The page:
It is well established that self-KIR+ NK cells display stronger degranulation responses than non-self KIR+ NK cells at the population level2, which was corroborated in our functional analysis of 96 donors (Fig. 1a). Furthermore, recent studies suggest that the release of as few as one secretory lysosome can lead to target cell killing29. Given the unique accumulation of granzyme B-dense secretory lysosomes in self-KIR+ NK cells we examined their fate following stimulation with K562 cells. Granzyme B release in self-KIR+ NK cells was associated with strong mobilization of secretory lysosomes, reflected in a higher discrete mode of CD107a expression (CD107ahigh) (Fig. 4a, b). High CD107a expression was accompanied by a decrease in granzyme B expression to the levels observed in non-self-specific KIR+ NK cells (Fig. 4c). Immuno-EM of sorted CD107ahigh NK cells revealed a specific reduction of large and granzyme B-dense lysosomes following target cell interaction (Fig. 4d, e). Thus, the accumulation of dense-core secretory lysosomes during education and their effective release upon stimulation, provide a plausible explanation for the enhanced cytotoxic potential of self-KIR+ NK cells and may contribute to their ability to perform serial killing30.
Compromising lysosomal activity decreases NK cell function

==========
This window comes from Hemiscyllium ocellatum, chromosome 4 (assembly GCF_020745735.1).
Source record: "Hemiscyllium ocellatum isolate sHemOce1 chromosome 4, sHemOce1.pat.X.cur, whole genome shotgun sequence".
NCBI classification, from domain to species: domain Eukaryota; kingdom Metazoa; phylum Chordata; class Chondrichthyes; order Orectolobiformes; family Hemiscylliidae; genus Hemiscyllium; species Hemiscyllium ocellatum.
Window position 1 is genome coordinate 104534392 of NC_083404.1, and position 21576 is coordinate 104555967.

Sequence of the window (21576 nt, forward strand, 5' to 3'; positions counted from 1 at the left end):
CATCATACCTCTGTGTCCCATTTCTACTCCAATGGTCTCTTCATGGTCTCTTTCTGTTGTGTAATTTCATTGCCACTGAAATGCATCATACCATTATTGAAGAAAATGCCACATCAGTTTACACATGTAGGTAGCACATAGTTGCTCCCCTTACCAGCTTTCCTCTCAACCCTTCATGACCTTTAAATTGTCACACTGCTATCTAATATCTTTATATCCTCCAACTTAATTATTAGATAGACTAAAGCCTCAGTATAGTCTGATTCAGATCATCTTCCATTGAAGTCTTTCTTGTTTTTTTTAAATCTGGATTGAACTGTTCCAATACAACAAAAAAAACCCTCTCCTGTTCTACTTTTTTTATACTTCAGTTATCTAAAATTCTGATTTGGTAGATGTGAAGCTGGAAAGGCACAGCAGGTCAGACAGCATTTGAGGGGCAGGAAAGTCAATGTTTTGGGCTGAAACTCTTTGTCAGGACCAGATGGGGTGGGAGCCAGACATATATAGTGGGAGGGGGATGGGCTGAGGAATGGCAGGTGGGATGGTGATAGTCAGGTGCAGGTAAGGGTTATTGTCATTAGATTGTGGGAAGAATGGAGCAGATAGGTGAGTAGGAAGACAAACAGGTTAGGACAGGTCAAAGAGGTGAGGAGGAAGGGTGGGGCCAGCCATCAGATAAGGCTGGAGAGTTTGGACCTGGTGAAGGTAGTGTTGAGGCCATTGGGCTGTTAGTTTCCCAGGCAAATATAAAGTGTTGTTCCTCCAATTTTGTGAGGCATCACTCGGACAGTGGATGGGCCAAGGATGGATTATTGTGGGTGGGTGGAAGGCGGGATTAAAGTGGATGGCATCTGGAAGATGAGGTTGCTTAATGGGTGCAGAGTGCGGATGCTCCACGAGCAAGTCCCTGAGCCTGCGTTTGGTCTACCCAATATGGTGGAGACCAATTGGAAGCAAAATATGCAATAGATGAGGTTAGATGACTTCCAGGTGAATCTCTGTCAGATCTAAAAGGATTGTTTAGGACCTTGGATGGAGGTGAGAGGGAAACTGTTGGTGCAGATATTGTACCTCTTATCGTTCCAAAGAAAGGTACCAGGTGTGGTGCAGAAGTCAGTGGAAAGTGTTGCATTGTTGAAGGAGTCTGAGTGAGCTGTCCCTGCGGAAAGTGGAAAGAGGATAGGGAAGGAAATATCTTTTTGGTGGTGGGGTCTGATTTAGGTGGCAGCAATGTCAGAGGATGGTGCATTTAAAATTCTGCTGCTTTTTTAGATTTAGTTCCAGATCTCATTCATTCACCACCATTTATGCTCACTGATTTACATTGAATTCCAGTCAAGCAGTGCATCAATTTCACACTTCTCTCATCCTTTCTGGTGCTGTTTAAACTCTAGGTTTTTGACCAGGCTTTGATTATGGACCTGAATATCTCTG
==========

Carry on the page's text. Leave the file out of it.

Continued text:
NK cell education has a global influence on the function of self-KIR+ NK cells extending beyond degranulation responses. These include increased Ca2+ flux following receptor ligation, increased ability to form stable conjugates, and increased cytokine production following target cell interaction13. Therefore, we addressed whether there could be a link between the observed morphological changes in the lysosomal compartment and the known enhanced global responsiveness associated with NK cell education. There is increasing evidence suggesting that local Ca2+ signaling from the acidic compartment, including secretory lysosomes, contributes to the spatiotemporal coordination of signaling cascades and boost Ca2+ signaling from the endoplasmatic reticulum (ER)31,32,33,34. While most of the studies in this area have so far been performed in non-immune cells, there is evidence in both T cells and NK cells, that lysosomal Ca2+ release may play an important role in degranulation31,35. Therefore, we examined whether primary human NK cells were affected by the regulation of lysosomal activity and whether this had consequences on their global responsiveness to receptor ligation.